August 30, 1993: "RINGS ran 8/21 at the Yokohama Arena and drew 11,500 as Volk Han handed Chris Dolman his first loss in RINGS by an armlock submission in 6:20, and Willie Williams won a referees decision over Dirk Leon-Vrij in the co-feature."

September 6, 1993: "Most people watching AAA for the first time don't know what to make of it. Some of the moves look great, but the transitions look 'wrong' because you'd be used to watching American style. Admittedly some of the spots are really hokey, but then again, if you look at things logically, the only groups whose work style isn't filled with hokey unrealistic spots would be UWFI and Rings."


"8/21 Yokohama Arena (RINGS - 11,500): Masayoshi Naruse d Rebani, Yoshihisa Yamamoto b Shimov, Ulta b Willie Peeters, Zuev b Grom Zaza, Tyrrell b Hans Nyman, Dick Leon-Vrij d Willie Williams, Volk Han b Chris Dolman"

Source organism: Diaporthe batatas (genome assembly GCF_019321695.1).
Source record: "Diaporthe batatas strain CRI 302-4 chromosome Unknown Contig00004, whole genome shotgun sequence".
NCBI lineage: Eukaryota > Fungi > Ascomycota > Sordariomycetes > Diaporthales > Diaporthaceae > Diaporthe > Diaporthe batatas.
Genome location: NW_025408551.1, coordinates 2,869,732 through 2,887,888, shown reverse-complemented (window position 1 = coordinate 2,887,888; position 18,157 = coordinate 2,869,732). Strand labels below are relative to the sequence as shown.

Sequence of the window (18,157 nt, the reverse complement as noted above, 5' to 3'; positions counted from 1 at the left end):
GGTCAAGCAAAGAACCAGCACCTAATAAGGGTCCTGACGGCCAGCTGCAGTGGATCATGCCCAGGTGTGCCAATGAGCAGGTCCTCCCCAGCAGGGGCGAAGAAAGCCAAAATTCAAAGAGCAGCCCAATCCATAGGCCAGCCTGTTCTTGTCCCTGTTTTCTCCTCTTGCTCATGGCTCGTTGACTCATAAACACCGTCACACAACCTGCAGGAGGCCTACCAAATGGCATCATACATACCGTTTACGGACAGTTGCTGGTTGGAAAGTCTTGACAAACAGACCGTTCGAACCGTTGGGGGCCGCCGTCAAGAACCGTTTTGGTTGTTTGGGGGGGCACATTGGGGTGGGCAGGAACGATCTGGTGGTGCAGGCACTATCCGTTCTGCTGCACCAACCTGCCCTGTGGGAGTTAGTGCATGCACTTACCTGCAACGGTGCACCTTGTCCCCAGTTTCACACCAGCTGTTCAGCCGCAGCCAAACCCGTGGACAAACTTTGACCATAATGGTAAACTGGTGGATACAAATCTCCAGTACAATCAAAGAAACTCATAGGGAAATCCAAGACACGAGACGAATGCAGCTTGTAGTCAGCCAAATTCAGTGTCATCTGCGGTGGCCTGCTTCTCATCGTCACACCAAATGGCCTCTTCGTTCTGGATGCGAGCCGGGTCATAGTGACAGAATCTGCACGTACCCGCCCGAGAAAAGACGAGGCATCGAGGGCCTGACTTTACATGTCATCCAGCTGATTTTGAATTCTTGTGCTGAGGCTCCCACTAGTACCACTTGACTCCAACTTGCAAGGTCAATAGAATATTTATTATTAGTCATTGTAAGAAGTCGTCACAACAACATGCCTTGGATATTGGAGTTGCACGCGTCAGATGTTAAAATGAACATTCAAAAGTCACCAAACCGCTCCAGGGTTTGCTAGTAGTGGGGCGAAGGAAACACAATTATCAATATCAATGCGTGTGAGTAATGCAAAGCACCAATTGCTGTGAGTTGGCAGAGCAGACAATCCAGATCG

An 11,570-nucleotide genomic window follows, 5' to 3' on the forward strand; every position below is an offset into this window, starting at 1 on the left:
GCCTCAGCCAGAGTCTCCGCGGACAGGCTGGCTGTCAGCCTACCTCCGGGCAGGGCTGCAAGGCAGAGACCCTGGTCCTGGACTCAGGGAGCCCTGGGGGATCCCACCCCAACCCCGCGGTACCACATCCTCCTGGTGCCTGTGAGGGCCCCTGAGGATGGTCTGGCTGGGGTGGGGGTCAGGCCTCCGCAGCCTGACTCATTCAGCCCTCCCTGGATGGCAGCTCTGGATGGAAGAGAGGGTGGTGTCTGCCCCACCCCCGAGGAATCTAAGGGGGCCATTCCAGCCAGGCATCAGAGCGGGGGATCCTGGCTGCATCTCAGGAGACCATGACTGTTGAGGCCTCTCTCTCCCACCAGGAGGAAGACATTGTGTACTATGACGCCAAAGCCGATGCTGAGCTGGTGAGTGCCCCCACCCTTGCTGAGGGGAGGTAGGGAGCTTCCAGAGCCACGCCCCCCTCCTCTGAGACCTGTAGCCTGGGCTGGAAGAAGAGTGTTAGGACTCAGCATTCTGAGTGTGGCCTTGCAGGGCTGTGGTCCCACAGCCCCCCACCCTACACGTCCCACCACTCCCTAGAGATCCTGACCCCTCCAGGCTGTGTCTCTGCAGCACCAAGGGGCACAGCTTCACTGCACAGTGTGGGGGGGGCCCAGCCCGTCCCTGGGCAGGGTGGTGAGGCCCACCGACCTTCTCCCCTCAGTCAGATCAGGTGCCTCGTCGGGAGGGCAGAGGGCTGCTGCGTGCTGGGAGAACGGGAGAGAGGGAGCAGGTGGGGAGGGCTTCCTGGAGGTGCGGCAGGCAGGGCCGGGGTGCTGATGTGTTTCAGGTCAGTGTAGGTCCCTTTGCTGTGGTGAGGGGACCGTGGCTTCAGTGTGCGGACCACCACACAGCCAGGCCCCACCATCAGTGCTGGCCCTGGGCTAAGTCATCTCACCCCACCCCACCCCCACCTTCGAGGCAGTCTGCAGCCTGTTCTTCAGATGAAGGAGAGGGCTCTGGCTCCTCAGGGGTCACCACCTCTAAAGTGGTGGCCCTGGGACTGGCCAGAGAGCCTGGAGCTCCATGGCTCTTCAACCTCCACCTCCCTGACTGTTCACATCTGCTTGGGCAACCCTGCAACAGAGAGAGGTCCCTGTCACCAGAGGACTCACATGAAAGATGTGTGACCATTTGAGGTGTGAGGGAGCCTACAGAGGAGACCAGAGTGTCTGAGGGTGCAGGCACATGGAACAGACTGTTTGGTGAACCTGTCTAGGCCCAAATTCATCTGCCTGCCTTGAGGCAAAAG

September 13, 1993: "Speaking of kick boxing, Masake Saatake, who formerly worked for RINGS, captured the World Karate Association superheavyweight kick boxing title and ISKA heavyweight title on 9/4 before a sellout at Budokan Hall. Saatake will make his first title defense on 12/5 in Australia. I'm of the assumption that this stuff is worked as well."

That is ice cold! Much like the winter of this Christmastide and so in addition for thanking you for your time I would also wish you a Merry Christmas and a Fine Wintering more broadly as well should you be not Christian neither by faith nor by loose custom but find yourself all the same beset by winter and now too by Dave Meltzer's skepticism towards the karate of Masake Saatake, who all agree is blameless, and so are in some way in need of cheer at this time so near the bitter dark of solstice. What if you found that cheer in RINGS? What if we found it together?


No comments:

Post a Comment